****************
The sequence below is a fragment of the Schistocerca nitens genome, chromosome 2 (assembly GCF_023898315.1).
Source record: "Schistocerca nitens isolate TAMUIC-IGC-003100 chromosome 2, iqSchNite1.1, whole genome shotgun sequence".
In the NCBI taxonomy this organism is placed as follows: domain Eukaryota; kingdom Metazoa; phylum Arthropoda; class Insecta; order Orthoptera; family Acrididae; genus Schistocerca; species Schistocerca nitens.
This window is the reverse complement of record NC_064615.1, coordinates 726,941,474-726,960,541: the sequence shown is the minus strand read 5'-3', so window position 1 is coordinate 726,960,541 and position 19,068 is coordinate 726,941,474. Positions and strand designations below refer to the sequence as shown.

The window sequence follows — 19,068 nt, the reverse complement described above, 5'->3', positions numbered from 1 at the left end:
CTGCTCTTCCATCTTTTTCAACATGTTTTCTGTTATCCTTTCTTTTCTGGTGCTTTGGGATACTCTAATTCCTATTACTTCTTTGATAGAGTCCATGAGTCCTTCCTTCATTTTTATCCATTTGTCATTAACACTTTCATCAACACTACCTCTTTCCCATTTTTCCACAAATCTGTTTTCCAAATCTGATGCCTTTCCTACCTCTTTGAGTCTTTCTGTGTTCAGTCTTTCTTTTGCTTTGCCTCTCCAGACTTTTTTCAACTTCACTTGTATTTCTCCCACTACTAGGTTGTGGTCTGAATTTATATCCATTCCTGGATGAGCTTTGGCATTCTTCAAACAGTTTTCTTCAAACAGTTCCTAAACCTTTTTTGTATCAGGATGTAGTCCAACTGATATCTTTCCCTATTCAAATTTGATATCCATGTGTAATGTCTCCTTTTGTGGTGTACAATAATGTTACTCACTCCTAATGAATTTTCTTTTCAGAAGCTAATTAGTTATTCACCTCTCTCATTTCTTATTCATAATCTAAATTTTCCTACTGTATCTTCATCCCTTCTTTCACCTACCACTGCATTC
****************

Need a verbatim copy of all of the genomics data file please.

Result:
The sequence below is a fragment of the Schistocerca nitens genome, chromosome 2 (assembly GCF_023898315.1).
Source record: "Schistocerca nitens isolate TAMUIC-IGC-003100 chromosome 2, iqSchNite1.1, whole genome shotgun sequence".
In the NCBI taxonomy this organism is placed as follows: domain Eukaryota; kingdom Metazoa; phylum Arthropoda; class Insecta; order Orthoptera; family Acrididae; genus Schistocerca; species Schistocerca nitens.
This window is the reverse complement of record NC_064615.1, coordinates 726,941,474-726,960,541: the sequence shown is the minus strand read 5'-3', so window position 1 is coordinate 726,960,541 and position 19,068 is coordinate 726,941,474. Positions and strand designations below refer to the sequence as shown.

The window sequence follows — 19,068 nt, the reverse complement described above, 5'->3', positions numbered from 1 at the left end:
CTGCTCTTCCATCTTTTTCAACATGTTTTCTGTTATCCTTTCTTTTCTGGTGCTTTGGGATACTCTAATTCCTATTACTTCTTTGATAGAGTCCATGAGTCCTTCCTTCATTTTTATCCATTTGTCATTAACACTTTCATCAACACTACCTCTTTCCCATTTTTCCACAAATCTGTTTTCCAAATCTGATGCCTTTCCTACCTCTTTGAGTCTTTCTGTGTTCAGTCTTTCTTTTGCTTTGCCTCTCCAGACTTTTTTCAACTTCACTTGTATTTCTCCCACTACTAGGTTGTGGTCTGAATTTATATCCATTCCTGGATGAGCTTTGGCATTCTTCAAACAGTTTTCTTCAAACAGTTCCTAAACCTTTTTTGTATCAGGATGTAGTCCAACTGATATCTTTCCCTATTCAAATTTGATATCCATGTGTAATGTCTCCTTTTGTGGTGTACAATAATGTTACTCACTCCTAATGAATTTTCTTTTCAGAAGCTAATTAGTTATTCACCTCTCTCATTTCTTATTCATAATCTAAATTTTCCTACTGTATCTTCATCCCTTCTTTCACCTACCACTGCATTC